You bought a product that is made up of ones and zeros, and the floppy is physical embodiment of that product. So why not make it look nice? Give the customer a "nice shiny" something for their money. Some professional artwork could make the difference between keeping the disks, and reformatting them to store 16-color EGA porn.

Even when a floppy disk label looks boring, it can hold valuable information. On occasions, the label may be the only place that indicate the exact software version. A label may hint at when and where a particular disk was produced. Often a disk label may include part numbers that may indicate what packaging it was bundled with, or specific variations of the software content.

Software titles produced in low numbers may have very generic artwork, if any. Budget software or shareware might use address labels printed on a home printer, and sold in a plastic bag. Early Microsoft products often have a generic green 3-ring binder, the product title printed on a sticker, and generic template floppy labels.

Some vendors intentionally made generic "art". Notably, almost every single Zenith floppy disk is printed on an impact printer - why? One word: MILITARY.

In a military environment, constancy and conformity is key. Distracting artwork, odd sized manuals, hard to read labels, or inconstant layouts can cost lives. Usually yours.

All floppy disks are labeled consistently with product name, product number, and serial number. All manuals are consistent color, size, and labeled with the same fonts. Prominent product numbers makes reorder or replacement quick and efficient.

It does lead to some ambiguities, however. Due to whatever political or contractual reason that kept the "Z-100" name when they switched to IBM PC compatible hardware, in some cases the product number is the only way to distinguish if a software title is for the original "Z-100" or the "Z-100 PC".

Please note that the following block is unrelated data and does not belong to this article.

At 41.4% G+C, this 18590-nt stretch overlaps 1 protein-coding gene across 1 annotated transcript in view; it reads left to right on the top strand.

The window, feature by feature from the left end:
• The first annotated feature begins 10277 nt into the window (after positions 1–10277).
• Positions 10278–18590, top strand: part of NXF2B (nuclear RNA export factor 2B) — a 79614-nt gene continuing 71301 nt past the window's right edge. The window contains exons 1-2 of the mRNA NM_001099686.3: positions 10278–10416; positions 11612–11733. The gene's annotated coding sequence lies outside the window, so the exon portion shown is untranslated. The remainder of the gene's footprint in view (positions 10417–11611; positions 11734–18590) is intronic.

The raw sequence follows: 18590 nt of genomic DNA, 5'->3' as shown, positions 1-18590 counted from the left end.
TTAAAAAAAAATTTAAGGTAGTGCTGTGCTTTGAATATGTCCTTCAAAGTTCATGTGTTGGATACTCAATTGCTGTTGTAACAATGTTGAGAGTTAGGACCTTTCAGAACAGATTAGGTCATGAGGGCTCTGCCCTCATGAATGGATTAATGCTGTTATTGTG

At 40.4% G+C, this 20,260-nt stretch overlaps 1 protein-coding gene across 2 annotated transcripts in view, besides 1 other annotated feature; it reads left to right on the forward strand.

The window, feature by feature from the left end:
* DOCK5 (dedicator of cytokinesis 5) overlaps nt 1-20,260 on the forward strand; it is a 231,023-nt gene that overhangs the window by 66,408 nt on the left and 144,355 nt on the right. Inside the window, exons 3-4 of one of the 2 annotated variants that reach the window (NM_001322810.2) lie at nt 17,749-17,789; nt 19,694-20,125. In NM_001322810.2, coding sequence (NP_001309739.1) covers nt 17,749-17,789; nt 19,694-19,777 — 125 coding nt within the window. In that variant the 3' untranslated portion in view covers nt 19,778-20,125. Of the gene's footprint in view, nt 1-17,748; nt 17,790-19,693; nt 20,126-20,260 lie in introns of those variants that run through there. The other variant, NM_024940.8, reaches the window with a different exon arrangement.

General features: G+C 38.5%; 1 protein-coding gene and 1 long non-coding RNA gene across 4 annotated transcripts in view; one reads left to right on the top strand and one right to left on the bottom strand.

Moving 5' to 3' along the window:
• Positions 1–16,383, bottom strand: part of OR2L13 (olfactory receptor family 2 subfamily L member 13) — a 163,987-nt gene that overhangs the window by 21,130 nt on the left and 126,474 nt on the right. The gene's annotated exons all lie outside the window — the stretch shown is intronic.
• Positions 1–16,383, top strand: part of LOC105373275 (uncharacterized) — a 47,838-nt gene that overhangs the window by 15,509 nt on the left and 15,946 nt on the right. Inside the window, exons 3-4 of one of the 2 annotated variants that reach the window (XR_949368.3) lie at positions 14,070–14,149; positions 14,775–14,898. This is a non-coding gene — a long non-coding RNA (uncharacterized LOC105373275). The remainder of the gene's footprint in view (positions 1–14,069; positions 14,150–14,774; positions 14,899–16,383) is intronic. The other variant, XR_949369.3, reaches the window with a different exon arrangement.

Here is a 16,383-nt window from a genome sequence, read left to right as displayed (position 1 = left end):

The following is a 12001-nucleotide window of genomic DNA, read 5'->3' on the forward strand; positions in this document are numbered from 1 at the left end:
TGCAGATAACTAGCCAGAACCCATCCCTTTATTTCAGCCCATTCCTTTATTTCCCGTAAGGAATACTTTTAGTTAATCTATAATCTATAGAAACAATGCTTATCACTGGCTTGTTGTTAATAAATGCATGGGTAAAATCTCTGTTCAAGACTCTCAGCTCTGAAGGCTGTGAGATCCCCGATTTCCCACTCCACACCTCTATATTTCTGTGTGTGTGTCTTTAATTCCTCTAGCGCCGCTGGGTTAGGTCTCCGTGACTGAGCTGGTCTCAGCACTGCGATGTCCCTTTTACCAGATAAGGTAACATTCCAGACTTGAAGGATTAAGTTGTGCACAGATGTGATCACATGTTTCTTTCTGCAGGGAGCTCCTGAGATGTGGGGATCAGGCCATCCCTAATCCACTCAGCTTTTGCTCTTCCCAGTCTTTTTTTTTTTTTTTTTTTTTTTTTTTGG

Of course, to a real collector, nothing beats having a genuine physical item. The feel of a box's cloth exterior, the shine of a real factory made floppy label, or the feel of having software physically at your fingertips under your own control rather than some distant "cloud".


  • I'm not as well travelled as some ya'll, but I remember Symantec really stood out for it's images, much like the first one in your post.

    I have in front of me the retail box for V-Com SystemSuite 5. It was catchy, and even had a fold out 'wing" on the box front, like opening the cover to a book.

    The whole thing had a shiny finish to it, adding to the glitz aspect of owning (excuse me, renting) what was basically a little toolbox with a hammer, screwdriver, pliers.
  • Absolute coolest thread!!... Yes, the great 'box' days where you got a full physical manual as well not downloading a 'marginal' PDF... OH! And that's only if your browser is 'updated' enough to do it...

    Pretty much most software companies really thought out the box as many would be sitting on shelves next to competing software AND knowing how 'visual' people are..

    Nowadays these values changed greatly you must choose the least offensive 'tranny' on the cover of the software (or beer)...